Appliqué is derived form the Latin word ‘applicare’ meaning ‘to fold’ or ‘to fasten’. It is the technique of applying colorful fabric pieces on the base fabric. Raw edges of these patches are finished with a definite mode of stitchery work. It developed as a means of mending old cloth or old garments from economical considerations. There are a vivid variety of Indian textiles in woven, embroidered, printed and other techniques. Appliqué is a textile technology that survives till today, not enjoying any royal patronage, but as an essential part to daily existence.
On Impresario: A Heritage Foundry we present an interview with Stephen Barker. A heritage advisor and museum consultant for museums in England, Stephen has been researching on the role of Indians as part of the British army during the World Wars. He closely examines their lives and activities on the battlefield and after. ‘The Museum Memories Project’ catches up with him on his latest book called 'Lion of the Skies: Hardit Singh Malik, the Royal Air Force and the First World War’ (it is called 'The Flying Sikh' outside India).
https://www.youtube.com/watch?v=f9x_ht9eQas Dr Asok Kumar Das is an Art Historian, Author, Former Director, City Palace Museum, Jaipur. He is an expert with 40 years of experience in the field of museums, museology and curation. This interview reveals the history of early Indian photography through the work of Sawai Ram Singh II, the ruler of Jaipur in... Continue Reading →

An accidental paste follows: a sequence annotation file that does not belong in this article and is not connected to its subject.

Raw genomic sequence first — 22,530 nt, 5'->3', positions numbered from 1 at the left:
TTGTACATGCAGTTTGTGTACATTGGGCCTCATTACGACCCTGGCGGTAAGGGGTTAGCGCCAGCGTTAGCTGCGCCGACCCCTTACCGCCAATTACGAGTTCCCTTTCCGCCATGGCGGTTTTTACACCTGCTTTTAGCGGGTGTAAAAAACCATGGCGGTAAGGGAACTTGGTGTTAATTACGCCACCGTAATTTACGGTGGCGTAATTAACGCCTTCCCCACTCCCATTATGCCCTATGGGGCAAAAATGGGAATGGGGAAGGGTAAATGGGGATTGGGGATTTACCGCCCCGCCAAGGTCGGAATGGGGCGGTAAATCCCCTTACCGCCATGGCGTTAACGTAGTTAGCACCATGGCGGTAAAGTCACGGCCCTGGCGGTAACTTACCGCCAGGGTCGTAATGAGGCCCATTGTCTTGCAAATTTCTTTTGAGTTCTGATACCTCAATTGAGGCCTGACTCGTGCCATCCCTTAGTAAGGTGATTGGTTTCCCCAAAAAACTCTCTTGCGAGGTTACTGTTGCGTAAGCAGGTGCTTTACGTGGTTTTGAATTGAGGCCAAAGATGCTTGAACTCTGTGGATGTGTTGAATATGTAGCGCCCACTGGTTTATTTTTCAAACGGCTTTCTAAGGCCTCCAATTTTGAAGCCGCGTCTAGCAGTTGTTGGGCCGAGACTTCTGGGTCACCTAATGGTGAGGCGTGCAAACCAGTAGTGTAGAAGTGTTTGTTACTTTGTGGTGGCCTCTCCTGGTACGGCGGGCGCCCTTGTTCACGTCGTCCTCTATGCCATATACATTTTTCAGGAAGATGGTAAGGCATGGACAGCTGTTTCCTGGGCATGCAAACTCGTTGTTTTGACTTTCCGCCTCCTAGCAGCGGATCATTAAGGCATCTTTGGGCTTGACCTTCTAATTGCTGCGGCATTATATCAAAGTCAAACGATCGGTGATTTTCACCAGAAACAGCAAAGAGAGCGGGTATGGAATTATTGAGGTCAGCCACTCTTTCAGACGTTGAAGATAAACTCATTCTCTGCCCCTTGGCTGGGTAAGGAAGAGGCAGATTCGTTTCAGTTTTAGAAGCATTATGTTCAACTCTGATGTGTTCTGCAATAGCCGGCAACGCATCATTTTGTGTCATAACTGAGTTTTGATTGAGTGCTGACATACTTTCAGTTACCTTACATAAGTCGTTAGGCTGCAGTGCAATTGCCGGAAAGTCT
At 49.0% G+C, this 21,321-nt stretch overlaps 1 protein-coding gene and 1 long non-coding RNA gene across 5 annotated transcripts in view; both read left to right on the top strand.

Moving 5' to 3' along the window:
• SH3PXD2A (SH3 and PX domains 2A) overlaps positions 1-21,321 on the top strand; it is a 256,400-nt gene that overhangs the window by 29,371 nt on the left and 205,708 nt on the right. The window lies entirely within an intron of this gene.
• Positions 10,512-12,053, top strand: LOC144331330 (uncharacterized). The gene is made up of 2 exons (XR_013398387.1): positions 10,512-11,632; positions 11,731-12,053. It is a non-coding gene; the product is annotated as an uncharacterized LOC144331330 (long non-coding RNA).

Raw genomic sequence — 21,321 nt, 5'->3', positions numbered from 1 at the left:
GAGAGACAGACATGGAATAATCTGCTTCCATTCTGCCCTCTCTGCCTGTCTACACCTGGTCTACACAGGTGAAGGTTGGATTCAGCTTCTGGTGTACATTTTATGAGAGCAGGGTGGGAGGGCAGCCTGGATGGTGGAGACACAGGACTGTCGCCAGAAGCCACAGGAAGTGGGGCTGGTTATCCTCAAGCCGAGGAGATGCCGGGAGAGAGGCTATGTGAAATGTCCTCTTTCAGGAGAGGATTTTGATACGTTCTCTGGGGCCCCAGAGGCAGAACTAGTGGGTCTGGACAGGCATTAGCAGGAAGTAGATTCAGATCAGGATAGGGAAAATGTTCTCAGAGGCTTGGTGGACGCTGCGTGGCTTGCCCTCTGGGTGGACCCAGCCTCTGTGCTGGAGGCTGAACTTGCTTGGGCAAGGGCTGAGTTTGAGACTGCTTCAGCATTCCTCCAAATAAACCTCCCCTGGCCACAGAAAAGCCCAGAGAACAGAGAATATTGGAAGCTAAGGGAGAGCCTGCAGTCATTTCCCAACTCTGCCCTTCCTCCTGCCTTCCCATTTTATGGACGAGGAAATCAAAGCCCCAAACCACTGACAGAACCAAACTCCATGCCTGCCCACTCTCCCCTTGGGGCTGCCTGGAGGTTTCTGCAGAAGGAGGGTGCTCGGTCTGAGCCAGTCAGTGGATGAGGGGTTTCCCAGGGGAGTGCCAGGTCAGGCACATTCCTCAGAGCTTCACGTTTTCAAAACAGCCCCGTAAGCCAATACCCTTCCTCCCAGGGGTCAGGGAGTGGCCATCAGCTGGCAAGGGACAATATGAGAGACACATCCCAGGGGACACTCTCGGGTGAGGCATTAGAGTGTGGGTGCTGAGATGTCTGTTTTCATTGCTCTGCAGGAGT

The Museum Memories Project turned 2 on 15th April, 2022, and we are overwhelmed with your love. We have nearly 100 memories of museums visited by our contributors from all over the world!!! It’s the world’s 1st free digital archive and resource of museum memories and much more 😊 To celebrate our 2nd birthday, we have completed the the 1st phase of our website https://www.themumeproject.com/